TakePart.com is a new website that connects site users directly to issues that interest them. Like TheNation.com it aims to bridge the gap between information and activism (even more so after our coming redesign!). They have a great feature called "Media that Inspires," and last week they profiled me. I thought I’d share with The Nation’s audience, and find out what media inspires you. Here is my Q & A with Take Part …
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"Media That Inspires" is an ongoing conversation at TakePart that recognizes the power that films, books, and other media have to compel change and prompt action. TakePart is asking people who make a difference every day about the works that have inspired them.
Q: Which film or book was a wake-up call and made you truly aware of an issue?
A: Dr. Strangelove, Or: How I Learned to Stop Worrying and Love the Bomb (1964). It made me acutely aware of the madness of nuclear war and how fear-mongering deforms our politics–whether it’s during the Cold War or post-9/11. I knew the screenwriter, Terry Southern, and if he were still with us I often wonder what he’d do now that reality has overtaken satire!
Q: Which film or book inspired you to take action and get involved in an issue?
A: Two books: In a more personal way: Warrior Girls: Protecting Our Daughters Against the Injury Epidemic in Women’s Sports, by Michael Sokolove. My daughter was a really good basketball player. After she sustained back-to-back ACL injuries, this book gave me some insight into why she sustained this debilitating injury. It also led me to work with other parents and coaches to raise awareness about ACL injuries among girl athletes.
On a political front, American Radical: The Life and Times of I.F. Stone, D.D. Guttenplan’s masterful biography of a reporter/writer whose tenacious, crusading, independent, fearless reporting serves as my editorial and journalistic compass. Stone was also The Nation’s Washington, DC correspondent during the New Deal era.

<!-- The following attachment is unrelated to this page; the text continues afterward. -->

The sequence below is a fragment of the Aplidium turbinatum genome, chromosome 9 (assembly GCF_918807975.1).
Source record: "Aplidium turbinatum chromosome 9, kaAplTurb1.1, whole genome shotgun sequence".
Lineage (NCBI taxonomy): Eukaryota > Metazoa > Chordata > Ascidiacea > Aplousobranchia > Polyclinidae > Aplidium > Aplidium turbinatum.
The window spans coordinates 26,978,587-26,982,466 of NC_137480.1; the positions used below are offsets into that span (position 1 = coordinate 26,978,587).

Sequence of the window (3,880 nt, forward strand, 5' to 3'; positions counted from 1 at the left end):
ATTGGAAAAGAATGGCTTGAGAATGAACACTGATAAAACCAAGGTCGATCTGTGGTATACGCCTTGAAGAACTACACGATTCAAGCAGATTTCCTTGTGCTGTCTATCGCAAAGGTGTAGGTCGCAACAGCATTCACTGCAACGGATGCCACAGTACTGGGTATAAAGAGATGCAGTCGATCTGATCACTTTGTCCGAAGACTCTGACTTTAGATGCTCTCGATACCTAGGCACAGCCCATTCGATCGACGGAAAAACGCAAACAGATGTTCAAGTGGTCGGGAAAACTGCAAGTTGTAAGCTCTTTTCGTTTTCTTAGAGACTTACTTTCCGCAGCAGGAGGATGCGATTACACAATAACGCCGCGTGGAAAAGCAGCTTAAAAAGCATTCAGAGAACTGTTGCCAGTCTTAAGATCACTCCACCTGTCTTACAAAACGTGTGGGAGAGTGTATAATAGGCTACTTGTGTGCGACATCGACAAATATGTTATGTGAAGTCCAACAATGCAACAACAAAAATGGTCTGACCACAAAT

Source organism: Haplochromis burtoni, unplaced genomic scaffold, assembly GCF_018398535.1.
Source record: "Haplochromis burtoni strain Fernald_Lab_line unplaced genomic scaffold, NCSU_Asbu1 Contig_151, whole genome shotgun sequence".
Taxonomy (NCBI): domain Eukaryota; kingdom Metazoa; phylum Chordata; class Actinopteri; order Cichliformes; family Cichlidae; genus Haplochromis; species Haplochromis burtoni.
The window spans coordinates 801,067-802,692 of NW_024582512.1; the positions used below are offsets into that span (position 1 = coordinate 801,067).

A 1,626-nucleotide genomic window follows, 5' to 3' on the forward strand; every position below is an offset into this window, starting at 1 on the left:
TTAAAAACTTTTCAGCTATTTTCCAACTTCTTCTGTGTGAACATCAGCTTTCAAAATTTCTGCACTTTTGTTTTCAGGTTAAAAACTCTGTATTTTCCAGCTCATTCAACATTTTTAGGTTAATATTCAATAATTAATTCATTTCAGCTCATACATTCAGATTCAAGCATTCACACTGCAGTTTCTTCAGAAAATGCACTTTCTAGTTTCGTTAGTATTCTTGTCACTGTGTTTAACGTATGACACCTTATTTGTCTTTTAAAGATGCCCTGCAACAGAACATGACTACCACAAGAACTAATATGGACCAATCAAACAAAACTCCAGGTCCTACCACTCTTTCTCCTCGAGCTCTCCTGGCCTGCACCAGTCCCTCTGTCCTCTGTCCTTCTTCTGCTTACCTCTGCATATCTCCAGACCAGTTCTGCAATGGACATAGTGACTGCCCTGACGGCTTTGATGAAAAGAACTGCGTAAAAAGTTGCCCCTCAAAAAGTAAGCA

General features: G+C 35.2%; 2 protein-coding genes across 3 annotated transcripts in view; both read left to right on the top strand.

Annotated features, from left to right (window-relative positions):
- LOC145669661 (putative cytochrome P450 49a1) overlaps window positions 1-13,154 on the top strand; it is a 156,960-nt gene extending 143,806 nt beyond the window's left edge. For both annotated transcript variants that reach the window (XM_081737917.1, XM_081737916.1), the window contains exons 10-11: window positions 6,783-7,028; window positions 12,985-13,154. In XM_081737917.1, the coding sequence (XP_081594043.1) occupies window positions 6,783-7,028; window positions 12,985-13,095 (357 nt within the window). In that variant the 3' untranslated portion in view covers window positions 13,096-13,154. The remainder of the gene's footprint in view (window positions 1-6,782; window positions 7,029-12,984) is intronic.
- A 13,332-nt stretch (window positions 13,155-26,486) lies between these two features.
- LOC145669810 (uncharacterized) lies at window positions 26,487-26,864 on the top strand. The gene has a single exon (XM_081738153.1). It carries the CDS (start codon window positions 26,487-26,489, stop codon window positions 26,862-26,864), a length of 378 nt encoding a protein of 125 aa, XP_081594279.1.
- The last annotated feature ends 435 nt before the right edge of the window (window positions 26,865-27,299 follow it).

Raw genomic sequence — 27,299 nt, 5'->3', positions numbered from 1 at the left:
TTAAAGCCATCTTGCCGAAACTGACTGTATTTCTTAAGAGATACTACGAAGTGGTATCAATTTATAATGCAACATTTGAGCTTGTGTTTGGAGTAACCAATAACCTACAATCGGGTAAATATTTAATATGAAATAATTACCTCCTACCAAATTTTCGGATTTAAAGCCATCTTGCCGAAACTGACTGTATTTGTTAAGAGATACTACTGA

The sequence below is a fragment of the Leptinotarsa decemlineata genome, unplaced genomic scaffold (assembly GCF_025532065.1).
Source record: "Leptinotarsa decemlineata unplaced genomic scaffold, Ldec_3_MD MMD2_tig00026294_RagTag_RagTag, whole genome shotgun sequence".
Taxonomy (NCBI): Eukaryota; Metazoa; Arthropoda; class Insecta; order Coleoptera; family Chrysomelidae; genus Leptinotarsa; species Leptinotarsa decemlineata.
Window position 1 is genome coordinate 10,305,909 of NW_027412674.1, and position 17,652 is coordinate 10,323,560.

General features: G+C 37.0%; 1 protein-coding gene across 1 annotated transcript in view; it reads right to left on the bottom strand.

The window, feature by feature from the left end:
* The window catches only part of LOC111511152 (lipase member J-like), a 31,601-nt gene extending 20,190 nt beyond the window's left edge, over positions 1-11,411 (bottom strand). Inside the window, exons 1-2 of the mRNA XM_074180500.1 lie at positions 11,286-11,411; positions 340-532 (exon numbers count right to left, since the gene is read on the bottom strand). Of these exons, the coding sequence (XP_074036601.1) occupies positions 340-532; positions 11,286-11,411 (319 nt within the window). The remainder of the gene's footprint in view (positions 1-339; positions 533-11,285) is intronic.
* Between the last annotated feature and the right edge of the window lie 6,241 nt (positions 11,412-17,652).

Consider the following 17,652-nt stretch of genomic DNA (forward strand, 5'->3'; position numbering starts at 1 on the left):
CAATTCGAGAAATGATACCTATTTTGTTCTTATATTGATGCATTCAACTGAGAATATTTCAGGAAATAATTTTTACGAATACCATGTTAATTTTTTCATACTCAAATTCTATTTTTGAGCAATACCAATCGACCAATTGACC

Q: Is there a book or film out right now that particularly inspires you?
A: As for a book–Hot Stuff: Disco and the Remaking of American Culture by Alice Echols. It inspires me to remember disco’s heyday and the liberatory politics that came with it. (I could listen to Harold Melvin and the Blue Notes, "The Love I Lost" forever.) As for films, the documentary Food, Inc. made a powerful impact on me. It is a smart indictment of the savage toll agri-business and a hyper-corporatized food system takes on human lives and our health. The documentary has inspired me to publish writers who understand what we need, as consumers and citizens, to take back our food system!
Q: What is your favorite escape and guilty pleasure?
A: It would take me too long to list my favorite escapes and guilty pleasures, but let me give it a try: Watching True Blood, American Idol, The Tudors, The Secret Diary of a Call Girl, Nurse Jackie, The United States of Tara, Big Love, Bored to Death; Also, live-Tweeting about anything, especially the Golden Globes and the Oscars; reading US Weekly in bed (People reads like The American Scholar compared to my fave rag). Listening to Aretha belt out Respect on my iPod. And that "Core Fusion" class I take once a week. Keeps me in fighting shape for those TV talk shows I do!
What media inspires you? Leave your responses in the comments and I’ll blog some of your film and book suggestions next week.